Stilly River bridge work will disrupt I-5 traffic for months
The state Department of Transportation is replacing the concrete deck and part of the steel support frame of the bridge span that carries southbound traffic across the river.
Starting in mid-July, work crews will close the 607-foot-long span and redirect southbound vehicles across the median onto the bridge that currently carries northbound traffic.
The northbound bridge will be restriped to allow for two lanes each of northbound and southbound traffic, separated by a concrete barrier.
Each span of the bridge carries an average of 39,000 vehicles per day, but that can rise to 50,000 per day during summer. The heaviest traffic volume occurs between 3 to 6 p.m. Thursdays and Fridays and from 11 a.m. to 4 p.m. on the weekends northbound, and from 4 to 6 p.m. Sundays southbound.
The work is expected to take approximately four months, ending in late October or early November. An exact start date for the closure has not been set.
The bridge bearing the southbound lanes was built in 1933 to carry Highway 99 across the Stilly.
The bridge deck has been overlaid several times since then, but after a 2012 inspection it was put on the state's “structurally deficient” list.
The northbound bridge was built in 1971 and is still rated as being in good condition.
“It's come time that we need to replace the concrete deck,” said Todd Harrison, WSDOT's regional assistant administrator.
The bridge deck has potholes and cracks, and some of the underlying steel beams and stringers — beams that run parallel to the direction of travel — that support the deck are corroding, Harrison said.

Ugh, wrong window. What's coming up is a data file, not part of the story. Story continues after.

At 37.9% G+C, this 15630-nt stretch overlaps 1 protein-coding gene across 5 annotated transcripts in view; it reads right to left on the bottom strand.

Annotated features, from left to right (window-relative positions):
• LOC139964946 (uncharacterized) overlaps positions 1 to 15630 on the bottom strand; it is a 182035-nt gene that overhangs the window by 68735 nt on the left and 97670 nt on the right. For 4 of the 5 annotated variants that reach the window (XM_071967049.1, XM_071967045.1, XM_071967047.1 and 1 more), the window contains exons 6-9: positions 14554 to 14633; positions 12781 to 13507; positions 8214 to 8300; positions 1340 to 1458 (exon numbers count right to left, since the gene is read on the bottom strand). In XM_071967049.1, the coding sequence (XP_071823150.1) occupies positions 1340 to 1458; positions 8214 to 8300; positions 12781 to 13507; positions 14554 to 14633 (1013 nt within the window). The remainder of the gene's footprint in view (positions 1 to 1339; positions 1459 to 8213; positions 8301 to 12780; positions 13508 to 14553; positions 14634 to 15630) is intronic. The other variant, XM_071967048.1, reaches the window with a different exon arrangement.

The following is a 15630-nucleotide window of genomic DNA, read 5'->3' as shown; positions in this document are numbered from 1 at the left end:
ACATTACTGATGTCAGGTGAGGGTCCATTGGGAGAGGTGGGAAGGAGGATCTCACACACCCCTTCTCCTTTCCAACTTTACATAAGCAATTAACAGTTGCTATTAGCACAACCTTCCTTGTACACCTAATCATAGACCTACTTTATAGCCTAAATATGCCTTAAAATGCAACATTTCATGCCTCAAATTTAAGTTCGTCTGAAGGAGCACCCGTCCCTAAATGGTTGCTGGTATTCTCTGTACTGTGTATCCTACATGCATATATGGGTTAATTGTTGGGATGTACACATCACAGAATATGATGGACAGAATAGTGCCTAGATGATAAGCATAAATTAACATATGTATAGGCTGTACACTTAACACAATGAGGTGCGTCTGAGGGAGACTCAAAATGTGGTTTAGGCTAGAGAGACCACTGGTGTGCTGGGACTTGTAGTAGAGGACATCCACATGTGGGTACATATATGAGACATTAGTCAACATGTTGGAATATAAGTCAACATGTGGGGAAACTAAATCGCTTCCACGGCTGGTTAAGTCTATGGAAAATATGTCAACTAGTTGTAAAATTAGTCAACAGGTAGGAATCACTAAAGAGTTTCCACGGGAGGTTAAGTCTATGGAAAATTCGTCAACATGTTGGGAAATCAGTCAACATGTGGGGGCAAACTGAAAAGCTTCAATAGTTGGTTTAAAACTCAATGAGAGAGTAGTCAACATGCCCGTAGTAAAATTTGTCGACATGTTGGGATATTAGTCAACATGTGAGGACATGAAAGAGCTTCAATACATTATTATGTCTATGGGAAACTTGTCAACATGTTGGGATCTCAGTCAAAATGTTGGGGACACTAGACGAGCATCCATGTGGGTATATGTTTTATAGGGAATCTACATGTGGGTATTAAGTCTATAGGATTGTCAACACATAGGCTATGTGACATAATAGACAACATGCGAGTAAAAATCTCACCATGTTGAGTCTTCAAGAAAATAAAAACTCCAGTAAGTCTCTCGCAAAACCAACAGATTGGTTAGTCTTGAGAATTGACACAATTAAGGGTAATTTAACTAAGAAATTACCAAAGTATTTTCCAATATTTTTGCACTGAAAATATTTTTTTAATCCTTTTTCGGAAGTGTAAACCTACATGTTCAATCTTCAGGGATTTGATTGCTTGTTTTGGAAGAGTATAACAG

“Structurally deficient” does not imply the bridge is in danger of imminent collapse, but indicates that one or more components of the bridge need repair or replacement.
According to the transportation department's website, there are 139 state-owned bridges in Washington with that rating.
The steel truss bridge comprises three spans over the river. The superstructure of the bridge is in good condition, Harrison said, and is not included in the project.
Last year, an oversize truck hit one of the overhead trusses on the Skagit River Bridge on I-5, causing a span to collapse. There is a significant difference between the two, however, in that the old Skagit River Bridge's overhead trusses were arc-shaped, with just 15 feet, 3 inches of clearance at the outer edge of the travel lanes, which is where the truck hit the span, compared with 18 feet at the center of the roadway.
The Stillaguamish River Bridge's trusses are horizontal, with uniform clearance of 16 feet, 5 inches all the way across, Harrison said. The new Skagit River span has horizontal trusses with 18 feet of clearance.
Once the work starts, speed will be reduced through the work area to 55 miles per hour, and the lanes will be reduced to 11 feet in width, from 12 feet.
Tow trucks will be in the area to quickly remove any disabled vehicles from the bridge.
“The goal is to keep traffic moving and keep it safe,” Harrison said.
The interchanges immediately north and south of the bridge, at 236th Street NE and Highway 530, will stay open.
During the work period, the transportation department is encouraging drivers to avoid traveling on the bridge during peak hours, to check the state's website for updates (wsdot.wa.gov/projects/i5/stillaguamishbridgerehab), and to plan for delays of up to 35 minutes if you need to cross the bridge during those peak hours.
Alternate routes for local traffic include Highway 9 east of I-5 and Pioneer Highway west of the interstate.
Mowat Construction Co. was awarded the $8.7 million contract for the project. All but $350,000 is paid for by federal bridge preservation funds, with the state picking up the remainder.
The contract has a built-in incentive of $50,000 per day, up to a maximum of $500,000, if the work is finished in fewer than 120 days. It also has a disincentive built in if the work takes longer than expected.
Chris Winters: 425-374-4165; firstname.lastname@example.org.
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